PHOENIX - At some point, "American Idol" producers must have shaken their heads, wondering how they passed over Jordin Sparks, whose soulful singing and girl-next-door likeability have gained fans week after week.
Last summer, the Glendale, Ariz. native tried out for the show in Los Angeles and didn't even make it past the first round.
"I know she worked really hard to get in shape just to learn how to perform a little bit more," said Kris Siegrest, Sparks' personal trainer and a longtime family friend. "Even when she went the first time, I was shocked she didn't make it."
But since impressing the judges a few months later with "Because You Loved Me," the 17-year-old now finds herself one of nine remaining "Idol" hopefuls.
The competition to stay continues Tuesday night as the contestants receive coaching from singer Tony Bennett before performing on stage.
Whatever the outcome, the teen will undoubtedly come away with more than enough publicity to launch a singing career. And as one of the top 10 contestants, she already inherits a spot on an "American Idol" summer tour.
The daughter of retired NFL player Phillippi Sparks, a former cornerback for the Dallas Cowboys and New York Giants, Sparks spent most of her childhood in Glendale. Singing was a passion from the beginning. Churchgoers and family were usually her only audience.
Bobb Cooper, artistic director at Valley Youth Theatre in Phoenix, remembers a 13-year-old Sparks only being cast in ensemble roles like a poppy in "The Wiz."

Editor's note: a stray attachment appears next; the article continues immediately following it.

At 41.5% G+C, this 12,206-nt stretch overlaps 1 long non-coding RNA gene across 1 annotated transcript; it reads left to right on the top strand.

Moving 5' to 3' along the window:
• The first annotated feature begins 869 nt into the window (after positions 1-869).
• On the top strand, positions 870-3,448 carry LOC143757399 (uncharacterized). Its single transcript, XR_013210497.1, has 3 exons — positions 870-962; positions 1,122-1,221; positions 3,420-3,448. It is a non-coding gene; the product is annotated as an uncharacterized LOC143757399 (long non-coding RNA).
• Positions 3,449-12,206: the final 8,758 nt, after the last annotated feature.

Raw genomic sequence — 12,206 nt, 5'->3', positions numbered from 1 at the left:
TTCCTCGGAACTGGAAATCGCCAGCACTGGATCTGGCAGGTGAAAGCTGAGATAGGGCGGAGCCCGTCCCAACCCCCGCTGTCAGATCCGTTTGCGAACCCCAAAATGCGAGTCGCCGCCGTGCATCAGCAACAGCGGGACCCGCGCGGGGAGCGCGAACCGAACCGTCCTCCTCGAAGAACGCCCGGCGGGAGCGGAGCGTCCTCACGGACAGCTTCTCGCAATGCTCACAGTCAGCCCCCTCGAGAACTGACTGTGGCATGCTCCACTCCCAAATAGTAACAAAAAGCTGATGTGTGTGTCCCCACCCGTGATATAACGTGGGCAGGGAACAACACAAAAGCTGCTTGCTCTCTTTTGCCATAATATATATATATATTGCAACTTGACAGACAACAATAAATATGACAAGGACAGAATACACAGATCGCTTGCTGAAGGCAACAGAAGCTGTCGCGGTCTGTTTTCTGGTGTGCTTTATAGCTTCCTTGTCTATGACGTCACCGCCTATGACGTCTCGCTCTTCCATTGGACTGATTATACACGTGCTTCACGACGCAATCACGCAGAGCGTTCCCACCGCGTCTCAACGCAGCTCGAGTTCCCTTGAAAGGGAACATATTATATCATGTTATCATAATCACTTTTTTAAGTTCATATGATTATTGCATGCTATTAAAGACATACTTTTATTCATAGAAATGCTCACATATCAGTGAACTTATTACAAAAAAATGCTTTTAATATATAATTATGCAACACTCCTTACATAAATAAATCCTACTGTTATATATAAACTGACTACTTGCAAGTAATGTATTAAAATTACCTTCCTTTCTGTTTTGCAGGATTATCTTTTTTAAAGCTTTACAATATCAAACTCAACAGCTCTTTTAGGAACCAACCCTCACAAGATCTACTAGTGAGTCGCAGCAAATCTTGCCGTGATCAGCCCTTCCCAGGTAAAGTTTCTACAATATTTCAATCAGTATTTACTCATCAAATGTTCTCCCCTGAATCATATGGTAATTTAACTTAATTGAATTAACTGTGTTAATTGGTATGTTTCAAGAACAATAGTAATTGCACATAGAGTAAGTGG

"I was watching last Tuesday night and thought 'where the hell did she get that voice?' It was amazing," Cooper said. "She really has matured at gaining control of her voice. She gets better every week."
Siegrest said having a father in the NFL should help Sparks deal with her growing fame. At an early age, she experienced what it was like being in the public eye.
"There's some responsibility that comes along with that, and I think she's very aware of it," Siegrest said.
Pandy Raye, a guitarist for Phoenix country band Rondavous who had been teaching Sparks to play the guitar, said the teen's family would make sure she stayed role-model material.
"Every decision they make, they really take a lot of time to see 'OK, how is this going to affect her?' She's just so grounded," Raye said.
During the last year, Sparks was home schooled to focus on music. In September 2006, she snagged the title "Arizona Idol," a competition put on by the local FOX affiliate, and the second chance to audition for the show.
Glendale, located just northwest of Phoenix, has been throwing support behind Sparks with elaborate, outdoor "American Idol" viewing parties at Westgate City Center, an upscale shopping complex.
Since March 20, the city of about 245,000 has seen hundreds of people from all over the state turn out to watch Sparks on two 14-foot jumbotron TVs. The city also has been distributing free "Glendale supports Jordin" posters at its visitor center.
The parties will continue as long as Sparks keeps progressing, a spokesman for Westgate said.
Leeann Corless, a 34-year-old single mom, took her 10-year-old son along with a sign reading "Jordin sparkles" to a viewing party. She said besides being talented, Sparks has a likeability.
"I just feel that she can be a big mentor for kids," Corless said. "From what I understand she's done a lot of community stuff ... she seems really loving and caring."
Robin Miller, 47, plans to attend a viewing party despite the four-hour drive from her Pinetop Hills home to Glendale.
"Any time you have a local person doing something so fantastic, and they happen to be a good person and a nice person, that's even better," Miller said.
The cheerful disposition is no act, according to Siegrest.
"What you see when she speaks and is giddy and kind of funny and smiling all the time, that's Jordin," Siegrest said. "What you're seeing is really her. She's fun and not afraid to look funny."